I recently had a heated e-mail exchange with a professed Adventist (a minister!) who had been publicly mocking Noah’s flood. His argument was, essentially, “no flood model” could be scientifically construed, therefore no flood occurred.
He’s not alone. Who knows how many, perhaps millions, of Christians reject the universality of Noah’s flood for one reason: science (the self-proclaimed final arbiter of truth) says no evidence for it exists. End of discussion.
This isn’t the first time the world’s wise have denied the flood, however. In Patriarch and Prophets, Ellen White talked about how, prior to the deluge, “the men of renown—the wise, the prudent”[i] argued that the laws of nature were fixed, consistent, steady, and therefore nothing so extraordinary could happen. “The world before the Flood reasoned that for centuries the laws of nature had been fixed. The recurring seasons had come in their order. Heretofore rain had never fallen; the earth had been watered by a mist or dew. The rivers had never yet passed their boundaries, but had borne their waters safely to the sea. Fixed decrees had kept the waters from overflowing their banks.”[ii]
No “flood model” existed before the flood; therefore, no flood would occur. No “flood model” exists after the flood; therefore, no flood did occur.
How much simpler could it be?
For the pre-flood intelligentsia, the mistake was assuming that what is now, the current physical condition of the world, would be the same in the future; for the post-flood intelligentsia, the mistake is assuming that what is now, the current physical condition of the world, was the same as in the past. In both cases, the assumption of continuity was—and remains—wrong.
No flood model exists because no model could exist. How could science, premised on two assumptions—continuity (the present is the same as the past) and the rejection of the supernatural—model a supernatural event based on a past different from the present?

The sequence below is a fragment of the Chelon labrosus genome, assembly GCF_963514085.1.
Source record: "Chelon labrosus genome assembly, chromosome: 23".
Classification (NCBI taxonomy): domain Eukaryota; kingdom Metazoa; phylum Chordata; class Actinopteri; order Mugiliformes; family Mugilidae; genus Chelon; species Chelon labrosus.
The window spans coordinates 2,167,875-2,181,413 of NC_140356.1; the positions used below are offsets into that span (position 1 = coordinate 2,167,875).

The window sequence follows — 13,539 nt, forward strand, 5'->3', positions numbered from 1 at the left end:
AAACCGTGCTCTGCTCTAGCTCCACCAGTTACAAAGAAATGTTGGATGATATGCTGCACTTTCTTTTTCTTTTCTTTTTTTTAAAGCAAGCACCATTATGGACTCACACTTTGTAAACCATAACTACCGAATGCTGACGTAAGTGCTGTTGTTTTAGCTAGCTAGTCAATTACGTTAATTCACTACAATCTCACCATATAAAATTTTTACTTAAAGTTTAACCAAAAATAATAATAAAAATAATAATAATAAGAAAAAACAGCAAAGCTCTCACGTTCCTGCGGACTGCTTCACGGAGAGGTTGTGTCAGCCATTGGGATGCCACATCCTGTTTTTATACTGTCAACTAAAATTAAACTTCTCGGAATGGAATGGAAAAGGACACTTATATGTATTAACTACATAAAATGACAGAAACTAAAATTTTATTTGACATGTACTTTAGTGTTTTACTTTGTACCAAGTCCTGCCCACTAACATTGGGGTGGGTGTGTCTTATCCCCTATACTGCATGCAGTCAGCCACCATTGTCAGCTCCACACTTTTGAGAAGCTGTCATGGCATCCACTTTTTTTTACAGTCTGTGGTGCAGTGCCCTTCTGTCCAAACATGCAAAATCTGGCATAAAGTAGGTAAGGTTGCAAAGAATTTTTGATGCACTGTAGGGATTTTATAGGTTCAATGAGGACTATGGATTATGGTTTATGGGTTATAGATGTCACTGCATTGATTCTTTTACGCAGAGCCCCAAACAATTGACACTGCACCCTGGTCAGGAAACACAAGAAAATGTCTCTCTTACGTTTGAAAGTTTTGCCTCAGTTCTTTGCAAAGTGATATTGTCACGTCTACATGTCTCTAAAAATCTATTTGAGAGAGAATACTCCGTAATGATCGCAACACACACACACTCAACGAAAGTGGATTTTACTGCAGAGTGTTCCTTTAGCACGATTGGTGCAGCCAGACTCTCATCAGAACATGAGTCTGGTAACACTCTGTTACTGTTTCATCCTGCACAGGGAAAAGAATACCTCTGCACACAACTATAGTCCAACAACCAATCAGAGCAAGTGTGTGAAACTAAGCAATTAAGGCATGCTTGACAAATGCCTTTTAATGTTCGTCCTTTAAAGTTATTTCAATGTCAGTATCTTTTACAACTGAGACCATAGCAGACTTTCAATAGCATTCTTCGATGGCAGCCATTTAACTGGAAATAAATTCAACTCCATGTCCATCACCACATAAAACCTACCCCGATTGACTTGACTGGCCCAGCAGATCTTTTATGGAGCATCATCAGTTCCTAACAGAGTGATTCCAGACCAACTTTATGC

To accept, at face value, the Scriptural depiction of the flood is to believe in a supernatural event of catastrophic proportions unique in history. Numerous local deluges have wreaked devastating havoc in relatively confined areas, but to Noah’s flood these were but puddles compared to the ocean. Only a power and phenomenon now unknown to us could have done to the earth what Scripture says God did through this flood.
“The waters prevailed and greatly increased on the earth, and the ark moved about on the surface of the waters. And the waters prevailed exceedingly on the earth, and all the high hills under the whole heaven were covered. The waters prevailed fifteen cubits upward, and the mountains were covered. And all flesh died that moved on the earth: birds and cattle and beasts and every creeping thing that creeps on the earth, and every man. All in whose nostrils was the breath of the spirit of life, all that was on the dry land, died. So He destroyed all living things which were on the face of the ground: both man and cattle, creeping thing and bird of the air. They were destroyed from the earth. Only Noah and those who were with him in the ark remained alive” (Genesis 7:18-23).
Nothing in human history, or experience, has come to anything remotely close to this event.Our best guesses, even scientifically-based guesses, are just that—guesses.Theologians have seen in the flood, which was God’s judgment upon the earth, a destruction of the old creation, in a sense of the world being cast back to the primeval state of tohu vbohu (“without form and void”) of Genesis 1:2 before another, greatly changed existence, emerged.
How could scientists, then, working from two premises, i.e., ontological naturalism (which rejects the existence of the supernatural), and of the past resembling the future, get it right about a supernatural event in a past radically different than the present?
What’s not surprising, then, is that many scientists deny a universal flood.Given their assumptions, they have to. What’s surprising is that many Christians, based on this science, do the same, despite the stark testimony of Scripture.
On the other hand, it’s not so surprising.Ellen White also wrote about some of the deniers prior to the deluge: “The men of that generation were not all, in the fullest acceptation of the term, idolaters. Many professed to be worshipers of God. They claimed that their idols were representations of the Deity, and that through them the people could obtain a clearer conception of the divine Being. This class were foremost in rejecting the preaching of Noah.”[iii]
These professed believers became foremost in opposing Noah’s story, just as today many professed Christians (even Adventists) are the most vocal opponents of the same story. Professed followers of God, before the flood, denied that it would come; professed followers of God, after the flood, deny that it came.
[i] Ellen G. White, Patriarchs and Prophets, (Mountain View, CA:Pacific Press Publishing Association), 97.
[ii] Ibid., 96
[iii] Ibid., 95-96